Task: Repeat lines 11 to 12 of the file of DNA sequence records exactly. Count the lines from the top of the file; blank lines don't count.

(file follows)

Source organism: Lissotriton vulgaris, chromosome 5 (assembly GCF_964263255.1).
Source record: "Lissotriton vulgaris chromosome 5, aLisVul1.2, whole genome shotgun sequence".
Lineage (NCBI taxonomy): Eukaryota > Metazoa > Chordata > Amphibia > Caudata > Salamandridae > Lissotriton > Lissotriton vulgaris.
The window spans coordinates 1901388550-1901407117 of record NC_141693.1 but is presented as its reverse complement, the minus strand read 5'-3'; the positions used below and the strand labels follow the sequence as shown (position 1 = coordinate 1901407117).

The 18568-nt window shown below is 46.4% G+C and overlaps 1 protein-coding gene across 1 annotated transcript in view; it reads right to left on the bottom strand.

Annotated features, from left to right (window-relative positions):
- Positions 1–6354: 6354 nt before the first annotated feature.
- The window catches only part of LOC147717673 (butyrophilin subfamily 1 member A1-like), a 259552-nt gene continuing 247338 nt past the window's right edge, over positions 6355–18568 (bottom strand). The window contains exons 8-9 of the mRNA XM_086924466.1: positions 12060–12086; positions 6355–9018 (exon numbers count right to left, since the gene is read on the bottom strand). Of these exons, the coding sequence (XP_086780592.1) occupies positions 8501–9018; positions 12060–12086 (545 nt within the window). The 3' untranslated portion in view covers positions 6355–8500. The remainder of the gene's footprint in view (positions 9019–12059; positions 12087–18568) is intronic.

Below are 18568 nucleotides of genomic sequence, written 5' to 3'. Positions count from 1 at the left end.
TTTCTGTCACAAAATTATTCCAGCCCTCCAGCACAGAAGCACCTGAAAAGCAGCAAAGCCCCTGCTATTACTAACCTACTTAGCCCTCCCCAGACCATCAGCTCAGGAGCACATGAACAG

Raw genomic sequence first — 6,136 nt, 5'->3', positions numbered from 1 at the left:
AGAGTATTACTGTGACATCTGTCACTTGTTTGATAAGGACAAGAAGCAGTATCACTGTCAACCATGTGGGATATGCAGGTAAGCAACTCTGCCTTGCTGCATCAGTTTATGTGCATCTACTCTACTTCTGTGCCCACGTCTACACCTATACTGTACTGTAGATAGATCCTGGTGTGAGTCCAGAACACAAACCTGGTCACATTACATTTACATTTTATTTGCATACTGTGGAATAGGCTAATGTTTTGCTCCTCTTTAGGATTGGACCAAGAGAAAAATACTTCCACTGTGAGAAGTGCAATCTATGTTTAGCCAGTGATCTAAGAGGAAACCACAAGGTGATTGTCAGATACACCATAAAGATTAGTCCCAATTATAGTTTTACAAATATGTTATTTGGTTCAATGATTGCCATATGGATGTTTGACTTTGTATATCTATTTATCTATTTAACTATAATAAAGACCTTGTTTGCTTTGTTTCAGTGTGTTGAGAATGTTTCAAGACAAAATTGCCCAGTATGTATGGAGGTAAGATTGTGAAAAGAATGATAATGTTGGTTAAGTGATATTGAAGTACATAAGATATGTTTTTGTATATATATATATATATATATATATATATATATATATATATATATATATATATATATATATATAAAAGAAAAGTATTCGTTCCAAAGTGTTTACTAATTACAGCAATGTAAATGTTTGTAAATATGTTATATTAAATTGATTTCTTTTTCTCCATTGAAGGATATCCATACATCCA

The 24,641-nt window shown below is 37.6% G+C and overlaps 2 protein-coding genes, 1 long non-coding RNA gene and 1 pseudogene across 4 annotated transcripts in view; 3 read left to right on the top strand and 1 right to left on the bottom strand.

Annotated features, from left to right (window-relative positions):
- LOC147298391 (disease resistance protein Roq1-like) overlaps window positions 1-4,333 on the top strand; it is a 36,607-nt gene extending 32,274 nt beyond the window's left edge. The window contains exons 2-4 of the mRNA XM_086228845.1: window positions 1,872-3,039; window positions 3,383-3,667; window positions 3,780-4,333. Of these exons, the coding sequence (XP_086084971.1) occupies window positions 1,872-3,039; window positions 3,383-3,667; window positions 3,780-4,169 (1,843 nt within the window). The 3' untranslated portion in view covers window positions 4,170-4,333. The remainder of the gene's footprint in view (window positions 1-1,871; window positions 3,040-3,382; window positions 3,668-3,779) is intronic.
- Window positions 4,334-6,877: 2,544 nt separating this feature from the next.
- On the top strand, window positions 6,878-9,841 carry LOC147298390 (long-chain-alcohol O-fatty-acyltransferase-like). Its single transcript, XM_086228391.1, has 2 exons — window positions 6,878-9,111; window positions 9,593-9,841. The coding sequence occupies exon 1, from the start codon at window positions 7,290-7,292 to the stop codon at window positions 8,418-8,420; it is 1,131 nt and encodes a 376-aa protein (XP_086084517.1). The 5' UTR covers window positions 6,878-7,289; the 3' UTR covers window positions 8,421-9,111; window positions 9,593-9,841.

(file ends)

Raw genomic sequence first — 6,136 nt, 5'->3', positions numbered from 1 at the left:
AGAGTATTACTGTGACATCTGTCACTTGTTTGATAAGGACAAGAAGCAGTATCACTGTCAACCATGTGGGATATGCAGGTAAGCAACTCTGCCTTGCTGCATCAGTTTATGTGCATCTACTCTACTTCTGTGCCCACGTCTACACCTATACTGTACTGTAGATAGATCCTGGTGTGAGTCCAGAACACAAACCTGGTCACATTACATTTACATTTTATTTGCATACTGTGGAATAGGCTAATGTTTTGCTCCTCTTTAGGATTGGACCAAGAGAAAAATACTTCCACTGTGAGAAGTGCAATCTATGTTTAGCCAGTGATCTAAGAGGAAACCACAAGGTGATTGTCAGATACACCATAAAGATTAGTCCCAATTATAGTTTTACAAATATGTTATTTGGTTCAATGATTGCCATATGGATGTTTGACTTTGTATATCTATTTATCTATTTAACTATAATAAAGACCTTGTTTGCTTTGTTTCAGTGTGTTGAGAATGTTTCAAGACAAAATTGCCCAGTATGTATGGAGGTAAGATTGTGAAAAGAATGATAATGTTGGTTAAGTGATATTGAAGTACATAAGATATGTTTTTGTATATATATATATATATATATATATATATATATATATATATATATATATATATATATATATATAAAAGAAAAGTATTCGTTCCAAAGTGTTTACTAATTACAGCAATGTAAATGTTTGTAAATATGTTATATTAAATTGATTTCTTTTTCTCCATTGAAGGATATCCATACATCCA